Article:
The Portuguese Take over the Berlinale
By Ruben Demasure
Berlinale Talent and Portuguese producer Pedro Fernandes Duarte has a cameo in his compatriot, Gabriel Abrantes’ film “Freud And Friends”. Screening in Berlinale Shorts, the film travels inside the brain of artists and filmmakers and documents their dreams. Similarly, Duarte tries to access the minds of the creative of his country for us and discusses why they are in the spotlight in record numbers at this year’s Berlinale. With four features and four shorts – one in the main competition, two competing shorts, and the others in Berlinale Forum – he says that it’s a sign of “a film scene achieving a certain maturity.”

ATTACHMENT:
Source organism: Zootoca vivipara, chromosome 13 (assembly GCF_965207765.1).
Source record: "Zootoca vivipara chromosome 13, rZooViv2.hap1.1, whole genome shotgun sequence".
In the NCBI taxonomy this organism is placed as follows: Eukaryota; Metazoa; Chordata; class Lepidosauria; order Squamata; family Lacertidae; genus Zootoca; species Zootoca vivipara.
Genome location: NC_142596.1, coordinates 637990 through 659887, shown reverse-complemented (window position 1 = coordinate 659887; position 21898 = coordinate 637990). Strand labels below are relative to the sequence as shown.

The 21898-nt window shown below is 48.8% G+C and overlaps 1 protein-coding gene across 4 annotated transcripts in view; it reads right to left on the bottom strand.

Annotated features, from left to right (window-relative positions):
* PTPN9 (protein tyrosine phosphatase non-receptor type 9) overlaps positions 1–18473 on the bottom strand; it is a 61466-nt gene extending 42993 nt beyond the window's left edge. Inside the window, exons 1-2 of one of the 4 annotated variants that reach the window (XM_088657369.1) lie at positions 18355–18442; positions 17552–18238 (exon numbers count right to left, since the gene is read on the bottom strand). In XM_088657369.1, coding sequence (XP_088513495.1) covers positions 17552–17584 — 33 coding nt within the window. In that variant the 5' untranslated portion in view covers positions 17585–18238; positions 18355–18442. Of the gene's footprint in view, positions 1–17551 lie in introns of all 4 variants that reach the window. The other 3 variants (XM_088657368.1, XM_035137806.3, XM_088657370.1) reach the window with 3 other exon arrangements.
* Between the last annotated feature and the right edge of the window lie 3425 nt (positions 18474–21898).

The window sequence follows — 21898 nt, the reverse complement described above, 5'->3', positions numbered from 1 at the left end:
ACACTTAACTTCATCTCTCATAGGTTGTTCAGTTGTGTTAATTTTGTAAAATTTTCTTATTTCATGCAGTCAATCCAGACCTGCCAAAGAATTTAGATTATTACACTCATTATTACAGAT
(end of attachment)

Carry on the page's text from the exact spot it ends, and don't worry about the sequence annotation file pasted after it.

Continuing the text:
Duarte notes a paradox in this year’s Portuguese invasion. Of the eight that have films in the festival, most of them live abroad. Only Abrantes and Salomé Lamas, represented in the Forum with “Eldorado XXI”, currently reside in the country. Because of the crisis, almost half of the young population has emigrated, Duarte explains.
He and his partner, Joana Gusmão, are among the few young producers in the country. With Primeira Idade, they founded a new, independent production company. Previously, the twenty-nine year old was working for Rosa Filmes, producing work by his former film professors. Now he wants to make an impact by helping emerging filmmakers.
Another paradox Duarte highlights is although the Portuguese are present at prestigious festivals, the country’s film industry is disadvantaged by the fact that there’s almost no national funding. In November 2015, all budgets were frozen because of the financial crisis, but now, the Ministery of Culture is solving the problem because of the popularity of Portuguese films at the Berlinale.